Find a Mentor
    While you are learning to skydive, you will doubtless meet skydivers at the drop zone. Try to find and meet the local BASE jumpers as well. Your goal should be to find someone with 200 or more BASE jumps, who you think will be a good teacher, and whom you get along with. You also have to trust them with your life (that is what you will be doing, after all).
    Get a BASE Rig
    Now, with proper canopy skills and an instructor, you need to find a BASE rig. Your best bet is to buy a new, Velcro closed, BASE specific rig from a major manufacturer, and put a real BASE canopy in it. You can also find good used gear (check the classified ads on the BASE board: www.blincmagazine.com). The key is to get actual BASE specific gear. Lots of people will try to sell you converted skydiving gear (Ravens, Cruiselites, Pegasus's, etc). Avoid this and get real BASE gear. Everyone has different preferences in gear, but the key is to find actual, purpose built, BASE gear.
    Take a First Jump Course
    So, now you have the pre-requisite skydiving skills, an appropriate rig, and you've found an instructor. Time to go jumping, right?
    Wrong. Now it's time to get to work. Before you can make your first jump, you still have to learn basic rigging and packing, dead air exits skills, and simple ethics. There are two ways to do this.
    The simplest is to cough up US$1000 or so, and take a first jump course from one of the major gear manufacturers. Since most of us don't have an extra grand to throw around, we tend to try to skip this step. I don't recommend this. It really is worth the money to get qualified, professional instruction. You wouldn't try to make your first skydive without paying for instruction, would you? Even if you had a friend who swore he "knew all about it", and could easily "take you for a jump."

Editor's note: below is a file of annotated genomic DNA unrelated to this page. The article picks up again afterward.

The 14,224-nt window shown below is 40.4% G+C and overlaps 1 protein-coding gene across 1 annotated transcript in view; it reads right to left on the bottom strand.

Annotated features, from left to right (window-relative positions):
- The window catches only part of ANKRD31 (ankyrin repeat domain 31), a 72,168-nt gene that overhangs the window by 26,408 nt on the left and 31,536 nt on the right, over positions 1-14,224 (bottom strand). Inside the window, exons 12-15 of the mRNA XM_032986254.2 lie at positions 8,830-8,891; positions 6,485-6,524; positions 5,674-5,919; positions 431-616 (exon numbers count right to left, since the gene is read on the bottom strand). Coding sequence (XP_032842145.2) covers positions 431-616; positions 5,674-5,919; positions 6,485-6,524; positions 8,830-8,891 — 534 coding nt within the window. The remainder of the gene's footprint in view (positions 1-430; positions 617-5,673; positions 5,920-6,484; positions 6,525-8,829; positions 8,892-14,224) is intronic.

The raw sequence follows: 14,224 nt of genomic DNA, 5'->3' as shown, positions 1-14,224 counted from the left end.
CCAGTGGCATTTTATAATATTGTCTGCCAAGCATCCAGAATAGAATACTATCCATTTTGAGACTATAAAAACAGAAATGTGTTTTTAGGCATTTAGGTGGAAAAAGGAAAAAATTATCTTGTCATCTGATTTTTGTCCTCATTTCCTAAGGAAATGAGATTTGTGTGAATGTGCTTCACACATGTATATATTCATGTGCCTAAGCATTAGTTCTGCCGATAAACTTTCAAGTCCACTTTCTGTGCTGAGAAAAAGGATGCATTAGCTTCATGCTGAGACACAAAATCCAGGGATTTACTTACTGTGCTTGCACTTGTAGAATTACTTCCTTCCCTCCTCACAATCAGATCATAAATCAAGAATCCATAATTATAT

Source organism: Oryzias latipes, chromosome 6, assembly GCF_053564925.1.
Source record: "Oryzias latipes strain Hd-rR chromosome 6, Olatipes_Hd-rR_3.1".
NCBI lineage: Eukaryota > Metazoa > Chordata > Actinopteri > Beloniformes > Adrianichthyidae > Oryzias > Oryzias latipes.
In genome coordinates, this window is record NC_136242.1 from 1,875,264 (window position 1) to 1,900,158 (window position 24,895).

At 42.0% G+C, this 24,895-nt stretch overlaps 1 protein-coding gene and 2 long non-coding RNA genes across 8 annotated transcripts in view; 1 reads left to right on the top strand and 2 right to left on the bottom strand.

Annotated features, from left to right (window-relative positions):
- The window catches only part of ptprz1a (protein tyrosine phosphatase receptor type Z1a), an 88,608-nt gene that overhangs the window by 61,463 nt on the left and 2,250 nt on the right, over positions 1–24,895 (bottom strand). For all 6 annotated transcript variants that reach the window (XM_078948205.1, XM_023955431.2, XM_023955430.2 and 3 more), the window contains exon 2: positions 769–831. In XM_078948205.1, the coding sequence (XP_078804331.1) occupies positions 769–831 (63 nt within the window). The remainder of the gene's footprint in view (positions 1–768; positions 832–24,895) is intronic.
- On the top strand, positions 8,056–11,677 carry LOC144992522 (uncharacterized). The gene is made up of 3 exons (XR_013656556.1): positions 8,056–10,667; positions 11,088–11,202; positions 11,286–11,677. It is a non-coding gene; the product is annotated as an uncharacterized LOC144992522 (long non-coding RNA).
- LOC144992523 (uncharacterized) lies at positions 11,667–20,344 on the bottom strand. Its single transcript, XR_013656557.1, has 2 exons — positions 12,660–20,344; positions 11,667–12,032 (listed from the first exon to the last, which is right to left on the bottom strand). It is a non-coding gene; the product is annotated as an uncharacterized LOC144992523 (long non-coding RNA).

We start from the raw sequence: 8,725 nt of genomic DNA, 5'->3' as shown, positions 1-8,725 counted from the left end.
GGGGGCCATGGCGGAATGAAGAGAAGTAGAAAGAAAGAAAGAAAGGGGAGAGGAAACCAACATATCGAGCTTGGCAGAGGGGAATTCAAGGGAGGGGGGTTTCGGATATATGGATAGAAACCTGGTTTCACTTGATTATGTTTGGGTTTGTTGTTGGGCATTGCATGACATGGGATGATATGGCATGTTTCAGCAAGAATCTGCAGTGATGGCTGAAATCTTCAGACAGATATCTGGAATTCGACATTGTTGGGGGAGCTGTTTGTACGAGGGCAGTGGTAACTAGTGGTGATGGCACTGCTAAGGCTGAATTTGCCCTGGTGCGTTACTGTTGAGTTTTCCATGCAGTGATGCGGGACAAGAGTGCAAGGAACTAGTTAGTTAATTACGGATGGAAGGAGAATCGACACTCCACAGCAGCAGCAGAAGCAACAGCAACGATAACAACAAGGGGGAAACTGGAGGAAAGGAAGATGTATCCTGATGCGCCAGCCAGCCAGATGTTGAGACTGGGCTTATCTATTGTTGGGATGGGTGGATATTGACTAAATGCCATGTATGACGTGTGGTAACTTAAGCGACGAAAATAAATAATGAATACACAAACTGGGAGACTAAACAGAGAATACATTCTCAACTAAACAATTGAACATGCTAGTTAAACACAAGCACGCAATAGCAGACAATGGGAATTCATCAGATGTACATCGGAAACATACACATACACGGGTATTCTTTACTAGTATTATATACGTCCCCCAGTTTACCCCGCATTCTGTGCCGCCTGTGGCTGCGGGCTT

First jump courses are also available from various BASE organizations around the world, such as the Australian BASE Association (which maintains a database of qualified instructors in Australia) and the Norwegian BASE Association (which has classes available at Lysefjord in an attempt to minimize accidents at that popular site). If you have the money, though, my preference would be to take your course from an American manufacturer, as their "teaching object" (a 486' bridge over water, with a huge grassy landing area) is generally the safest for a first time jumper. There is a similar object in Southern Europe, and Robert Pecnik offers a First Jump Course there.
    Lots of people try to save some money by getting their friends to "teach" them. This is a bad idea for several reasons. First, you don't know that your friend really has the qualifications to teach. Second, you don't know that he's really motivated to do a thorough job teaching. Sure, he can get you off for that first jump, but what did he teach you about dealing with your unstable launch on jump number 12? Third, you will learn more if your First Jump Course is not taught by the same mentor who guides you through your next 20-50 jumps. Finally, these "informal" first jump courses can drag on for weeks, months, even years. If you contract with a real business, you know the exact dates of your course, and you can plan for it.
    Watch Some Video
    Now that you have an idea of what a BASE jump ought to look like, get your hands on some BASE video. The best video for this is the "Lemmings Exits" series from Bridge Day (http://www.lemmingsvideo.com/). Try to get several years of "Lemmings Exits", and whatever other BASE video you can find. Watch the video, preferably with your BASE mentor. Evaluate each jump. The more errors you can see before jumping, the more likely you are to avoid them yourself.
    Get Started
    Now you're ready to start jumping. After your First Jump Course, you should have a solid knowledge of gear, rigging and packing, some theoretical knowledge of malfunctions and solutions, and a practical set of launches to work from.
    The next step is to get home and make as many jumps (in as short a time) as possible with your BASE mentor. Ask as many questions constantly. Try to learn as much as you can. Once you feel comfortable (and so does your mentor), start branching out and jumping with other people. Ask them the same questions (they may have different answers). Watch different people pack. Watch different people jump. Always ask why things are done a certain way.
    Keep Learning
    Now that you have 20-30 jumps, and can hang with the local crew, you can consider yourself a solid beginner. There is still a lot more to learn, see and do. Never stop learning. In addition to being a good way to stay alive, it's one of the most rewarding things about the sport.